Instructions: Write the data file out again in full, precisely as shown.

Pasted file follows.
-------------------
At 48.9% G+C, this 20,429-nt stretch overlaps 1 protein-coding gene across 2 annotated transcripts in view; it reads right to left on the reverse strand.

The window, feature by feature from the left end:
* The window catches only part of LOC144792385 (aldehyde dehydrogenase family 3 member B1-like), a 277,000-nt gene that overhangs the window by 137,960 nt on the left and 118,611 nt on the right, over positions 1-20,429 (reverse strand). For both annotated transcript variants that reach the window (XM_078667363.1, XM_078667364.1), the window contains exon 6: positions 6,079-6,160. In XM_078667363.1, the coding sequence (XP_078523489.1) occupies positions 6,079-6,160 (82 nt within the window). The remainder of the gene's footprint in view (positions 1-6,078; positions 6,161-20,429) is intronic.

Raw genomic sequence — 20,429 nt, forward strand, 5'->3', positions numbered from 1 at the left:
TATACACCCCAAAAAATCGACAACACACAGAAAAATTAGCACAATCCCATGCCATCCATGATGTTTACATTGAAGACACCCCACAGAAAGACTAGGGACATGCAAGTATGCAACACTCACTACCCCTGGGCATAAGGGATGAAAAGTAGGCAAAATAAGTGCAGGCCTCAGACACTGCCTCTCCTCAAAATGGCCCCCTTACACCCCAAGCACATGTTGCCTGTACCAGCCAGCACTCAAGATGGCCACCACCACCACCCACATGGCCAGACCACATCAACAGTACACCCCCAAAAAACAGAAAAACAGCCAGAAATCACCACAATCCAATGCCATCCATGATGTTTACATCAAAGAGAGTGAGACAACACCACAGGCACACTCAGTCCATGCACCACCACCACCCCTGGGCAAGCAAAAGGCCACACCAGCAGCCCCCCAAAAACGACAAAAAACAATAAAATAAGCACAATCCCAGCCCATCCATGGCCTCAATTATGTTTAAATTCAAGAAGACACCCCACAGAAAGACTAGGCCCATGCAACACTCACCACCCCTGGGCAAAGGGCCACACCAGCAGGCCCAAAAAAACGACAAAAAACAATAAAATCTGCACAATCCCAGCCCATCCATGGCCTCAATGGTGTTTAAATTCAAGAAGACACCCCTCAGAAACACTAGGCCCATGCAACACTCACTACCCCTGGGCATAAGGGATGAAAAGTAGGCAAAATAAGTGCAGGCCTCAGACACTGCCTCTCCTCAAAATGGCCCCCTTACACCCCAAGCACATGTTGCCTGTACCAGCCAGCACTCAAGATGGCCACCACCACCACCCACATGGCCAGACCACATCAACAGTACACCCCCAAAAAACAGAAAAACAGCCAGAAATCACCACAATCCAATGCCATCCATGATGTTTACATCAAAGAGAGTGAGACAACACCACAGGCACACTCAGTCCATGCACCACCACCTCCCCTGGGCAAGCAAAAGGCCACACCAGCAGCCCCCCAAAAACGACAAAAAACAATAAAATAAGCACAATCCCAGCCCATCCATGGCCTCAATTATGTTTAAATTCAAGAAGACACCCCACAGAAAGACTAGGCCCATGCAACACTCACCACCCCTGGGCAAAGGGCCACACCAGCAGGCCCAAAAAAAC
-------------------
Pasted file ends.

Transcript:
At 48.9% G+C, this 20,429-nt stretch overlaps 1 protein-coding gene across 2 annotated transcripts in view; it reads right to left on the reverse strand.

The window, feature by feature from the left end:
* The window catches only part of LOC144792385 (aldehyde dehydrogenase family 3 member B1-like), a 277,000-nt gene that overhangs the window by 137,960 nt on the left and 118,611 nt on the right, over positions 1-20,429 (reverse strand). For both annotated transcript variants that reach the window (XM_078667363.1, XM_078667364.1), the window contains exon 6: positions 6,079-6,160. In XM_078667363.1, the coding sequence (XP_078523489.1) occupies positions 6,079-6,160 (82 nt within the window). The remainder of the gene's footprint in view (positions 1-6,078; positions 6,161-20,429) is intronic.

Raw genomic sequence — 20,429 nt, forward strand, 5'->3', positions numbered from 1 at the left:
TATACACCCCAAAAAATCGACAACACACAGAAAAATTAGCACAATCCCATGCCATCCATGATGTTTACATTGAAGACACCCCACAGAAAGACTAGGGACATGCAAGTATGCAACACTCACTACCCCTGGGCATAAGGGATGAAAAGTAGGCAAAATAAGTGCAGGCCTCAGACACTGCCTCTCCTCAAAATGGCCCCCTTACACCCCAAGCACATGTTGCCTGTACCAGCCAGCACTCAAGATGGCCACCACCACCACCCACATGGCCAGACCACATCAACAGTACACCCCCAAAAAACAGAAAAACAGCCAGAAATCACCACAATCCAATGCCATCCATGATGTTTACATCAAAGAGAGTGAGACAACACCACAGGCACACTCAGTCCATGCACCACCACCACCCCTGGGCAAGCAAAAGGCCACACCAGCAGCCCCCCAAAAACGACAAAAAACAATAAAATAAGCACAATCCCAGCCCATCCATGGCCTCAATTATGTTTAAATTCAAGAAGACACCCCACAGAAAGACTAGGCCCATGCAACACTCACCACCCCTGGGCAAAGGGCCACACCAGCAGGCCCAAAAAAACGACAAAAAACAATAAAATCTGCACAATCCCAGCCCATCCATGGCCTCAATGGTGTTTAAATTCAAGAAGACACCCCTCAGAAACACTAGGCCCATGCAACACTCACTACCCCTGGGCATAAGGGATGAAAAGTAGGCAAAATAAGTGCAGGCCTCAGACACTGCCTCTCCTCAAAATGGCCCCCTTACACCCCAAGCACATGTTGCCTGTACCAGCCAGCACTCAAGATGGCCACCACCACCACCCACATGGCCAGACCACATCAACAGTACACCCCCAAAAAACAGAAAAACAGCCAGAAATCACCACAATCCAATGCCATCCATGATGTTTACATCAAAGAGAGTGAGACAACACCACAGGCACACTCAGTCCATGCACCACCACCTCCCCTGGGCAAGCAAAAGGCCACACCAGCAGCCCCCCAAAAACGACAAAAAACAATAAAATAAGCACAATCCCAGCCCATCCATGGCCTCAATTATGTTTAAATTCAAGAAGACACCCCACAGAAAGACTAGGCCCATGCAACACTCACCACCCCTGGGCAAAGGGCCACACCAGCAGGCCCAAAAAAAC